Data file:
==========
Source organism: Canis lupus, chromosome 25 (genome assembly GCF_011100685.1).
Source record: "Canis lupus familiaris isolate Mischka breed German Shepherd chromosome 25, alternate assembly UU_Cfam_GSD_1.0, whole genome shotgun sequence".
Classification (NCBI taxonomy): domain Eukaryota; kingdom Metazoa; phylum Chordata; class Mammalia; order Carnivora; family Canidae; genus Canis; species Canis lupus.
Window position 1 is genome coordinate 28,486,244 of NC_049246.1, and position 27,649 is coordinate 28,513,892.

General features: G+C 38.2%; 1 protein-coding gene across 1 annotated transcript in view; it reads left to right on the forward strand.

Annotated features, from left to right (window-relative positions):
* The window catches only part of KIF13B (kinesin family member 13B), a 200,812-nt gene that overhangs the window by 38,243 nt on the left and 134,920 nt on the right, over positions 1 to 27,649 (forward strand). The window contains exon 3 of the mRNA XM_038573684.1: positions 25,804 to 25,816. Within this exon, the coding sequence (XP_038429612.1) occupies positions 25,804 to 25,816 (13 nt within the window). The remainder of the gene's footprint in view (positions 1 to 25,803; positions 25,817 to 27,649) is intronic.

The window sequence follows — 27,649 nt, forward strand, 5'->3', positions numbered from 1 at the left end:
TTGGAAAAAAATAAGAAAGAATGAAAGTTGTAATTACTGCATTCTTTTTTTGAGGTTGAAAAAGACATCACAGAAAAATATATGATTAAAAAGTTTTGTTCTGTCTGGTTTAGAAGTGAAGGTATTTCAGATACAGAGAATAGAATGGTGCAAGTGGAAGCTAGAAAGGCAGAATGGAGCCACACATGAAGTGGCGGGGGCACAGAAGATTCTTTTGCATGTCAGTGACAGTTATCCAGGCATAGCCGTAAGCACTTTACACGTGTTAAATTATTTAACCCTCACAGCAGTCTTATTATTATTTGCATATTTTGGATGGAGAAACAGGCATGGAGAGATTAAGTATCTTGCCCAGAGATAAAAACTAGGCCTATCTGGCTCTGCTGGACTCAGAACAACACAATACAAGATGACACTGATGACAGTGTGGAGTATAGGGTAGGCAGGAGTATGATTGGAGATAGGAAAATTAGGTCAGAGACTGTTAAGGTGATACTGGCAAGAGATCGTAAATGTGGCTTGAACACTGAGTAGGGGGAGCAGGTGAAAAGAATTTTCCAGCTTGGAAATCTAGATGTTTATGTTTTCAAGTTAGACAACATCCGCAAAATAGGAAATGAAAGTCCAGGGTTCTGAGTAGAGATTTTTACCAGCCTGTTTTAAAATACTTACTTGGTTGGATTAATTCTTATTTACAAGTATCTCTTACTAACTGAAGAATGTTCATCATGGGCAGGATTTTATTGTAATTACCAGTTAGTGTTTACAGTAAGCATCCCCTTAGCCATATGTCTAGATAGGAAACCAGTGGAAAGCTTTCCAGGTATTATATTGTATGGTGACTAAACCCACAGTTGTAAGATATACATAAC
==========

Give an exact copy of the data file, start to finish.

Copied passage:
Source organism: Canis lupus, chromosome 25 (genome assembly GCF_011100685.1).
Source record: "Canis lupus familiaris isolate Mischka breed German Shepherd chromosome 25, alternate assembly UU_Cfam_GSD_1.0, whole genome shotgun sequence".
Classification (NCBI taxonomy): domain Eukaryota; kingdom Metazoa; phylum Chordata; class Mammalia; order Carnivora; family Canidae; genus Canis; species Canis lupus.
Window position 1 is genome coordinate 28,486,244 of NC_049246.1, and position 27,649 is coordinate 28,513,892.

General features: G+C 38.2%; 1 protein-coding gene across 1 annotated transcript in view; it reads left to right on the forward strand.

Annotated features, from left to right (window-relative positions):
* The window catches only part of KIF13B (kinesin family member 13B), a 200,812-nt gene that overhangs the window by 38,243 nt on the left and 134,920 nt on the right, over positions 1 to 27,649 (forward strand). The window contains exon 3 of the mRNA XM_038573684.1: positions 25,804 to 25,816. Within this exon, the coding sequence (XP_038429612.1) occupies positions 25,804 to 25,816 (13 nt within the window). The remainder of the gene's footprint in view (positions 1 to 25,803; positions 25,817 to 27,649) is intronic.

The window sequence follows — 27,649 nt, forward strand, 5'->3', positions numbered from 1 at the left end:
TTGGAAAAAAATAAGAAAGAATGAAAGTTGTAATTACTGCATTCTTTTTTTGAGGTTGAAAAAGACATCACAGAAAAATATATGATTAAAAAGTTTTGTTCTGTCTGGTTTAGAAGTGAAGGTATTTCAGATACAGAGAATAGAATGGTGCAAGTGGAAGCTAGAAAGGCAGAATGGAGCCACACATGAAGTGGCGGGGGCACAGAAGATTCTTTTGCATGTCAGTGACAGTTATCCAGGCATAGCCGTAAGCACTTTACACGTGTTAAATTATTTAACCCTCACAGCAGTCTTATTATTATTTGCATATTTTGGATGGAGAAACAGGCATGGAGAGATTAAGTATCTTGCCCAGAGATAAAAACTAGGCCTATCTGGCTCTGCTGGACTCAGAACAACACAATACAAGATGACACTGATGACAGTGTGGAGTATAGGGTAGGCAGGAGTATGATTGGAGATAGGAAAATTAGGTCAGAGACTGTTAAGGTGATACTGGCAAGAGATCGTAAATGTGGCTTGAACACTGAGTAGGGGGAGCAGGTGAAAAGAATTTTCCAGCTTGGAAATCTAGATGTTTATGTTTTCAAGTTAGACAACATCCGCAAAATAGGAAATGAAAGTCCAGGGTTCTGAGTAGAGATTTTTACCAGCCTGTTTTAAAATACTTACTTGGTTGGATTAATTCTTATTTACAAGTATCTCTTACTAACTGAAGAATGTTCATCATGGGCAGGATTTTATTGTAATTACCAGTTAGTGTTTACAGTAAGCATCCCCTTAGCCATATGTCTAGATAGGAAACCAGTGGAAAGCTTTCCAGGTATTATATTGTATGGTGACTAAACCCACAGTTGTAAGATATACATAAC